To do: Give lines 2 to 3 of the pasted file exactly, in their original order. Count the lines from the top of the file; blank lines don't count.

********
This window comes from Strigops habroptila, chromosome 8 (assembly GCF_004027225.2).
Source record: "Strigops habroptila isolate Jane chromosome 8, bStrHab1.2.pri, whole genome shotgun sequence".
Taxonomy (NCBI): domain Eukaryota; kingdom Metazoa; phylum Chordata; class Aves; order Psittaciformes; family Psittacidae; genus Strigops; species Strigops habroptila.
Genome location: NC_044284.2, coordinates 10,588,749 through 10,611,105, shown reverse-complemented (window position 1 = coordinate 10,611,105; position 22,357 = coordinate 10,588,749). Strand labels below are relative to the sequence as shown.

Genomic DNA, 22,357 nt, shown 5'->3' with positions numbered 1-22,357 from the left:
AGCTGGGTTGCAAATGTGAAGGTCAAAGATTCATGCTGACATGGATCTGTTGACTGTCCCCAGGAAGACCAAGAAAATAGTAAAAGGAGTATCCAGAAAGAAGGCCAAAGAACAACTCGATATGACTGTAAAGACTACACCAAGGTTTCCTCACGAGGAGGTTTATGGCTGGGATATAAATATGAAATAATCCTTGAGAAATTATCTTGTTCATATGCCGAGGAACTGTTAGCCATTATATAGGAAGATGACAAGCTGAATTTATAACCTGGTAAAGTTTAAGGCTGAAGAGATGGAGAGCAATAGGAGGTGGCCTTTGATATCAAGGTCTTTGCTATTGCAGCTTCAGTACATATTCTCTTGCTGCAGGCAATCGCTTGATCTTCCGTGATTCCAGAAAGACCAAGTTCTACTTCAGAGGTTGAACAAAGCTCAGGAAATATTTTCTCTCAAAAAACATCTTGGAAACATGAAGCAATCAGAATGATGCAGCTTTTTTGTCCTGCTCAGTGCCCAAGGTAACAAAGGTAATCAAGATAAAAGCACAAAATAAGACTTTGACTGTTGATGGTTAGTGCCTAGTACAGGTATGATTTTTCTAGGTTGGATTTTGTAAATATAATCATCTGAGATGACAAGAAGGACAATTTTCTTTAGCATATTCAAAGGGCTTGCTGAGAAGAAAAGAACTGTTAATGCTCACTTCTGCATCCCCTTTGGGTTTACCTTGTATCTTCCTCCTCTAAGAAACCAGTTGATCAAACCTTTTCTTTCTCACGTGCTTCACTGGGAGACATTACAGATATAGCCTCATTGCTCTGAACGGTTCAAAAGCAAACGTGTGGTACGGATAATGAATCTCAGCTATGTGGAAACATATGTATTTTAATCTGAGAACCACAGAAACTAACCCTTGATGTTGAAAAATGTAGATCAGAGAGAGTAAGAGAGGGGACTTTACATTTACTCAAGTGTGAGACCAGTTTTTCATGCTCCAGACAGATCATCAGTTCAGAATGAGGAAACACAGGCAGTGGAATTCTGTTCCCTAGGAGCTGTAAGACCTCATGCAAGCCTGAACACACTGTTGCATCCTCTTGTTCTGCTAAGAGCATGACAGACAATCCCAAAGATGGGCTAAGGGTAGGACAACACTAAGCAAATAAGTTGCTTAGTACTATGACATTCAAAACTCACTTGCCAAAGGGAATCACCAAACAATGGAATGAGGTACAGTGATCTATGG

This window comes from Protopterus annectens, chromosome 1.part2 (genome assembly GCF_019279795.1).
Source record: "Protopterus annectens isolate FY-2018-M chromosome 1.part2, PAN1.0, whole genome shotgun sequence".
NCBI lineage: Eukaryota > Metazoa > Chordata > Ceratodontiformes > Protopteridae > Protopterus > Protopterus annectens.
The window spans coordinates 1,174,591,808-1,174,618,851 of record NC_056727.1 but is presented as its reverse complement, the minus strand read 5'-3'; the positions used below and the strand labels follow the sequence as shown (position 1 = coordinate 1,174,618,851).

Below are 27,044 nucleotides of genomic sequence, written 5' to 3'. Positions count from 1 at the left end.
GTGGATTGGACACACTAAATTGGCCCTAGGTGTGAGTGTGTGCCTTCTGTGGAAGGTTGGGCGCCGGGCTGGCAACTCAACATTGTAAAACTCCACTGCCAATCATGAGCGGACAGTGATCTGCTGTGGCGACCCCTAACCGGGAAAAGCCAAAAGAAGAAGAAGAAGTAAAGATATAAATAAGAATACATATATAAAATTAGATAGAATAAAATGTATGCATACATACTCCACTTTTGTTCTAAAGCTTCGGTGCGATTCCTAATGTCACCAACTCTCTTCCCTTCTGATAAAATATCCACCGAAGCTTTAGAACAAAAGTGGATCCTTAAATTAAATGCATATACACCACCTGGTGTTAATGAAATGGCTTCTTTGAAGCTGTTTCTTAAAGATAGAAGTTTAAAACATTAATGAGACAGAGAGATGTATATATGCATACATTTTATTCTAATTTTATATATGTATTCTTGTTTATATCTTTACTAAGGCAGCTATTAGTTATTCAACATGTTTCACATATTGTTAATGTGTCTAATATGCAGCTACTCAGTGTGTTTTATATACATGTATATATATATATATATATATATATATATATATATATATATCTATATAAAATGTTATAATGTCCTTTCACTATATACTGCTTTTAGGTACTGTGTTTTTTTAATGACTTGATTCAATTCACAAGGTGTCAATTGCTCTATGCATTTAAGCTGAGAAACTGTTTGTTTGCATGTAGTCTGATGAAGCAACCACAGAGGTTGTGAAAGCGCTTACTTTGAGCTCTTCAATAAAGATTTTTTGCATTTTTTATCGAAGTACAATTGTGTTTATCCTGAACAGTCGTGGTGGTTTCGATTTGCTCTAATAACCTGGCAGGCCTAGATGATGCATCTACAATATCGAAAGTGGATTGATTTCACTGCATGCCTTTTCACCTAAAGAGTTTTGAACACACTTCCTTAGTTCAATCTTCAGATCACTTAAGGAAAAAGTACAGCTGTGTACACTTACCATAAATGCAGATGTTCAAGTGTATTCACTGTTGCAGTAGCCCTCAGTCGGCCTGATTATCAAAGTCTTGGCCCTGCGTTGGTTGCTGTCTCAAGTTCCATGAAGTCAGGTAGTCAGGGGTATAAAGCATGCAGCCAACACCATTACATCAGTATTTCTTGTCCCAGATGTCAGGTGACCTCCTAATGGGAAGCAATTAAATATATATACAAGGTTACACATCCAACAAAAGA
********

Source record: "Strigops habroptila isolate Jane chromosome 8, bStrHab1.2.pri, whole genome shotgun sequence".
Taxonomy (NCBI): domain Eukaryota; kingdom Metazoa; phylum Chordata; class Aves; order Psittaciformes; family Psittacidae; genus Strigops; species Strigops habroptila.